Although the headline spending figure includes many items that do not come under F1’s new cost cap, it nevertheless indicates just how much the team has had to restructure to meet this year’s limit. The cap is pegged at $145m, or £115m, for 2021.
The figures also indicate that the team made it through the COVID-hit 2020 season in surprisingly good financial shape, with its turnover dropping only slightly from £363.6m to £355.5m.
That small discrepancy shows that while like its rivals Mercedes was hit by the overall drop in F1 income and hence payments to all teams, it still generated significant sponsorship income.
The team posted a profit after taxes of £13.6m, down slightly from £14.7m in 2019.
The numbers relate only to the costs of running the Brackley race team, and include a fixed £13m fee paid to the HPP division for the use of its engines, the same amount paid by other Mercedes PU users.
Despite the impending arrival of the cost cap for 2021, the personnel head count at Brackley continued to rise last year, from 968 in 2018 and 1016 in 2019 to a record 1063 in 2020. That included an extra 34 people added on the design and engineering side just over the past year.
In his report on the year Mercedes F1 boss Toto Wolff noted: “In 2021 the team will continue to develop its financial sustainability, aided by delivering maximum competitiveness under the new financial regulations and by diversifying and leveraging the capability of the team through the Applied Science division.”
Mercedes W12 in the garage
Photo by: Steve Etherington / Motorsport Images
Mercedes is pursuing several projects outside its main F1 business, including cycling and America’s Cup programmes associated with INEOS, the company that was announced as a one-third owner of the team in December. That shareholding transaction is still going through.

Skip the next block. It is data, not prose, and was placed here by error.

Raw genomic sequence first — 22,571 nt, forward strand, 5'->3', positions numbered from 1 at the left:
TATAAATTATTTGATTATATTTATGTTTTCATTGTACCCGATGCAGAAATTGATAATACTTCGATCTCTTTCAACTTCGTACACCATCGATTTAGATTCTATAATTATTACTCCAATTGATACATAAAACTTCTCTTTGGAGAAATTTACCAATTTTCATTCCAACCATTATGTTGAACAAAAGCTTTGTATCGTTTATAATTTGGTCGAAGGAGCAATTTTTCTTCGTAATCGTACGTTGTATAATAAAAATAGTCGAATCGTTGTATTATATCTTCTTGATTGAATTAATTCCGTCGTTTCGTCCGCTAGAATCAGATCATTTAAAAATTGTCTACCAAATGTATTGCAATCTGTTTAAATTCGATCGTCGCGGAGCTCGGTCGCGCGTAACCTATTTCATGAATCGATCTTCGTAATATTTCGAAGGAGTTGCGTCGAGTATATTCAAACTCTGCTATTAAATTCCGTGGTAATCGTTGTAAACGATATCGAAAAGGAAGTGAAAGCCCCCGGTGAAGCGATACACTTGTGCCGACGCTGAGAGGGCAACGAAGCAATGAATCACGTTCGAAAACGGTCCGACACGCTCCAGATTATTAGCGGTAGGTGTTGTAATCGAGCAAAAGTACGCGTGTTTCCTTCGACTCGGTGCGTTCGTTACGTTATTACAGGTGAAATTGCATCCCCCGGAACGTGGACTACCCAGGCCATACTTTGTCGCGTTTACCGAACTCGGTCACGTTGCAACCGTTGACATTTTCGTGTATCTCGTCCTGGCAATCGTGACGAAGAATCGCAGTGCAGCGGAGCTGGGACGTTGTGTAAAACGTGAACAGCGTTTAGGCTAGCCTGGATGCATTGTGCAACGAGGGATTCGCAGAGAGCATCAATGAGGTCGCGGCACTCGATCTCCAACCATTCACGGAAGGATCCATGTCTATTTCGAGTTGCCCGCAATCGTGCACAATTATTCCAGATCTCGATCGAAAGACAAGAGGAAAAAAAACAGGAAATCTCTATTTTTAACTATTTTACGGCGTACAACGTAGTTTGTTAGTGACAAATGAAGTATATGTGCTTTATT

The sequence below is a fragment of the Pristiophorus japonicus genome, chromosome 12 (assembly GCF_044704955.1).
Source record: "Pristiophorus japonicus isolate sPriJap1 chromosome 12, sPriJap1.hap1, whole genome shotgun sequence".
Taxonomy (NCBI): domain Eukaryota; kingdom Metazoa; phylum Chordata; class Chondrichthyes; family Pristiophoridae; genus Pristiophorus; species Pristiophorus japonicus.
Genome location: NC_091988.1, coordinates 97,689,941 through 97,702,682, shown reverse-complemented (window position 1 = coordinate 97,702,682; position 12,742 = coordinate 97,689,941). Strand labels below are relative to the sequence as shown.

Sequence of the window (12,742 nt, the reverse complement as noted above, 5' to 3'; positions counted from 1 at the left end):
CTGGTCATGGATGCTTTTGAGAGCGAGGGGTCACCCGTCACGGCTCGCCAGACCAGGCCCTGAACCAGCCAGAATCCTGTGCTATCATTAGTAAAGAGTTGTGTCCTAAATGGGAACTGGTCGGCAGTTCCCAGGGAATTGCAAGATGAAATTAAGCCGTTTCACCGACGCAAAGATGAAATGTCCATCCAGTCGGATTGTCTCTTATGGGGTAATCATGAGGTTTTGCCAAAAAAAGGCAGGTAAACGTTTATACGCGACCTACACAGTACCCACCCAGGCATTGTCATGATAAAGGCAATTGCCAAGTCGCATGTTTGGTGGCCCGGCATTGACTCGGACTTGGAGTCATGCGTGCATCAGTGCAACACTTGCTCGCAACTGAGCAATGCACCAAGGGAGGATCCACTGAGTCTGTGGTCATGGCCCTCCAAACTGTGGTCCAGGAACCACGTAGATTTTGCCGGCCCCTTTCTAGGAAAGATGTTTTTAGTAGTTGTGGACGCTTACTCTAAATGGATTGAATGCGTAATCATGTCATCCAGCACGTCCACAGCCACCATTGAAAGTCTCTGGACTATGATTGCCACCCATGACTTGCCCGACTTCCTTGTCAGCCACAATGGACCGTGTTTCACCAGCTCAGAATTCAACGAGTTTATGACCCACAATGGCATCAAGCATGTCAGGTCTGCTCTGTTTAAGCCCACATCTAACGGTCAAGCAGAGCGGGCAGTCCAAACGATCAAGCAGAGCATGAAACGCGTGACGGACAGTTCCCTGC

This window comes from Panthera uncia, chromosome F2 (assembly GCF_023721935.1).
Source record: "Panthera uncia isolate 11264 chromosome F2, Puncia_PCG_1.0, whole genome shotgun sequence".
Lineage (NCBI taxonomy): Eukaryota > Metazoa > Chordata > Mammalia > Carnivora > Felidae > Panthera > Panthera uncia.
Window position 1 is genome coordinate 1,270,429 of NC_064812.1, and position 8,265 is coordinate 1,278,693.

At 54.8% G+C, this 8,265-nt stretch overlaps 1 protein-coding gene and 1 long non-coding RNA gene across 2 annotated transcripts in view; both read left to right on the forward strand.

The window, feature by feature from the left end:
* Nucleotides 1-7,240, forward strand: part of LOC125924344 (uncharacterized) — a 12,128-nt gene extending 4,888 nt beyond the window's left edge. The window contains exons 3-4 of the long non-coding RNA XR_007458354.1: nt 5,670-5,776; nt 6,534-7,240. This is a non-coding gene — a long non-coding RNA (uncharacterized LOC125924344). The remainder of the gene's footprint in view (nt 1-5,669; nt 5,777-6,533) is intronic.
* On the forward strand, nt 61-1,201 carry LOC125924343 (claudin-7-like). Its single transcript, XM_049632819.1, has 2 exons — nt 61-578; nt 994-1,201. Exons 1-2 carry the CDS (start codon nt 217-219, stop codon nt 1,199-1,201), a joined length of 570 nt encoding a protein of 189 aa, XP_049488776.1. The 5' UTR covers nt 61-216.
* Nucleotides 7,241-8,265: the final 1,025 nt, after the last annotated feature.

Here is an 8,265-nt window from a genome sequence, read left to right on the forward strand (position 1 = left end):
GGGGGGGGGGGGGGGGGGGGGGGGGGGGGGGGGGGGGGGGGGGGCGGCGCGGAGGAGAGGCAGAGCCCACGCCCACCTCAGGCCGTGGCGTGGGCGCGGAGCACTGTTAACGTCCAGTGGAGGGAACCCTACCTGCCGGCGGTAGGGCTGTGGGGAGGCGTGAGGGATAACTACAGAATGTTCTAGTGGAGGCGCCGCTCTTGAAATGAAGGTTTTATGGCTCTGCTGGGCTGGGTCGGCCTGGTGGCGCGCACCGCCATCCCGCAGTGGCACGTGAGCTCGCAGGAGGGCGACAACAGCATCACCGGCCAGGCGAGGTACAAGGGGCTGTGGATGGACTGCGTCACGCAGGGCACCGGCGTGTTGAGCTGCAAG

Regarding the ongoing impact of COVID-19 Wolff said: “Thanks to the range of revenue streams during the year, the company is still able to maintain profitability and to meet all financial obligations.
“A prudent approach will continue to be taken in regard to possible impacts on the business, and contingency plans are regularly reviewed to mitigate effects of the virus on the business.”
He added: “As a high technology business, the team can adapt competitively and commercially to changes in its operating environment and will continue to invest in its capability and culture to ensure medium and long-term success both on and off the track.”
Mercedes also made it clear that its F1 programme continues to have a positive impact on the company as a whole.
The company noted: “In parallel to the team’s success in recent seasons, the Mercedes brand has grown in value from $31.9 billion in 2013 to $49.3 billion in 2020, with F1 making an important contribution to the brand’s status as the eighth most valuable in the world.”
The team also pointed out that over the 2020 season it received 19.2% of the TV coverage – actually a drop from 23.6% in 2019 – and generated a cumulative Advertising Value Equivalent of $5.873 billion for its commercial partners.